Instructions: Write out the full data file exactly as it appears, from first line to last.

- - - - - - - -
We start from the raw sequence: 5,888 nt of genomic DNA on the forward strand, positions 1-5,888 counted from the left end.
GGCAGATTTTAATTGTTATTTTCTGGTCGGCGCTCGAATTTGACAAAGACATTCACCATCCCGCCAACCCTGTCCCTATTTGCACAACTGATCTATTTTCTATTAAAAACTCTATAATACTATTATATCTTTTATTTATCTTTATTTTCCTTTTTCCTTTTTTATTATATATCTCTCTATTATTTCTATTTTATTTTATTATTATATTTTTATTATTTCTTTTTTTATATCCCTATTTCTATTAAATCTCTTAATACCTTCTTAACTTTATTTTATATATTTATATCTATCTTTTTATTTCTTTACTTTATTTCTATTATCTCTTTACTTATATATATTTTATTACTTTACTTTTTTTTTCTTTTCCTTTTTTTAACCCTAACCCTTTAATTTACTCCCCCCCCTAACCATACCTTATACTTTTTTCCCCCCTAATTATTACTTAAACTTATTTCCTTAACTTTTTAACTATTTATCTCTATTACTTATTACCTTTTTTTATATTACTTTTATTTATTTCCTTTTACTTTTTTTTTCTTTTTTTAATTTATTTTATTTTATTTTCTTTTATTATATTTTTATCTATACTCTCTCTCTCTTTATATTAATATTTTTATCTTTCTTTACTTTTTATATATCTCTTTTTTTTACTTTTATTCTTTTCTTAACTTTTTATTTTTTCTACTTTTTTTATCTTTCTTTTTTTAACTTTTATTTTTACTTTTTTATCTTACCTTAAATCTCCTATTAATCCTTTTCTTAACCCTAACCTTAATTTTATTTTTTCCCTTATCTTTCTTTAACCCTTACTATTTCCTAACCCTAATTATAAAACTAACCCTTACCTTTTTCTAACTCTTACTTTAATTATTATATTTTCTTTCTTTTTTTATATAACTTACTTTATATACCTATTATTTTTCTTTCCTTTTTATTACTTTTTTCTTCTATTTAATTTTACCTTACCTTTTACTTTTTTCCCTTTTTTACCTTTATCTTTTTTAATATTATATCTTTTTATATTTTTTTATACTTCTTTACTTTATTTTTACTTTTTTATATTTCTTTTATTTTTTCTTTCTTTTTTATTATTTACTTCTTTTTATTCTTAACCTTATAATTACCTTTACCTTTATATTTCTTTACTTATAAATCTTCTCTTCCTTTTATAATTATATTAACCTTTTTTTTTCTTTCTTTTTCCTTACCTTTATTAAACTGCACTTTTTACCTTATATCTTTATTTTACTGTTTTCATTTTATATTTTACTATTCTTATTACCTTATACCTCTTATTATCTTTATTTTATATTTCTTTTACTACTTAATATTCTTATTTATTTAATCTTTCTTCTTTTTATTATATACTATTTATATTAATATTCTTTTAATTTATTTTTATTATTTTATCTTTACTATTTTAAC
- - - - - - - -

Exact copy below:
We start from the raw sequence: 5,888 nt of genomic DNA on the forward strand, positions 1-5,888 counted from the left end.
GGCAGATTTTAATTGTTATTTTCTGGTCGGCGCTCGAATTTGACAAAGACATTCACCATCCCGCCAACCCTGTCCCTATTTGCACAACTGATCTATTTTCTATTAAAAACTCTATAATACTATTATATCTTTTATTTATCTTTATTTTCCTTTTTCCTTTTTTATTATATATCTCTCTATTATTTCTATTTTATTTTATTATTATATTTTTATTATTTCTTTTTTTATATCCCTATTTCTATTAAATCTCTTAATACCTTCTTAACTTTATTTTATATATTTATATCTATCTTTTTATTTCTTTACTTTATTTCTATTATCTCTTTACTTATATATATTTTATTACTTTACTTTTTTTTTCTTTTCCTTTTTTTAACCCTAACCCTTTAATTTACTCCCCCCCCTAACCATACCTTATACTTTTTTCCCCCCTAATTATTACTTAAACTTATTTCCTTAACTTTTTAACTATTTATCTCTATTACTTATTACCTTTTTTTATATTACTTTTATTTATTTCCTTTTACTTTTTTTTTCTTTTTTTAATTTATTTTATTTTATTTTCTTTTATTATATTTTTATCTATACTCTCTCTCTCTTTATATTAATATTTTTATCTTTCTTTACTTTTTATATATCTCTTTTTTTTACTTTTATTCTTTTCTTAACTTTTTATTTTTTCTACTTTTTTTATCTTTCTTTTTTTAACTTTTATTTTTACTTTTTTATCTTACCTTAAATCTCCTATTAATCCTTTTCTTAACCCTAACCTTAATTTTATTTTTTCCCTTATCTTTCTTTAACCCTTACTATTTCCTAACCCTAATTATAAAACTAACCCTTACCTTTTTCTAACTCTTACTTTAATTATTATATTTTCTTTCTTTTTTTATATAACTTACTTTATATACCTATTATTTTTCTTTCCTTTTTATTACTTTTTTCTTCTATTTAATTTTACCTTACCTTTTACTTTTTTCCCTTTTTTACCTTTATCTTTTTTAATATTATATCTTTTTATATTTTTTTATACTTCTTTACTTTATTTTTACTTTTTTATATTTCTTTTATTTTTTCTTTCTTTTTTATTATTTACTTCTTTTTATTCTTAACCTTATAATTACCTTTACCTTTATATTTCTTTACTTATAAATCTTCTCTTCCTTTTATAATTATATTAACCTTTTTTTTTCTTTCTTTTTCCTTACCTTTATTAAACTGCACTTTTTACCTTATATCTTTATTTTACTGTTTTCATTTTATATTTTACTATTCTTATTACCTTATACCTCTTATTATCTTTATTTTATATTTCTTTTACTACTTAATATTCTTATTTATTTAATCTTTCTTCTTTTTATTATATACTATTTATATTAATATTCTTTTAATTTATTTTTATTATTTTATCTTTACTATTTTAAC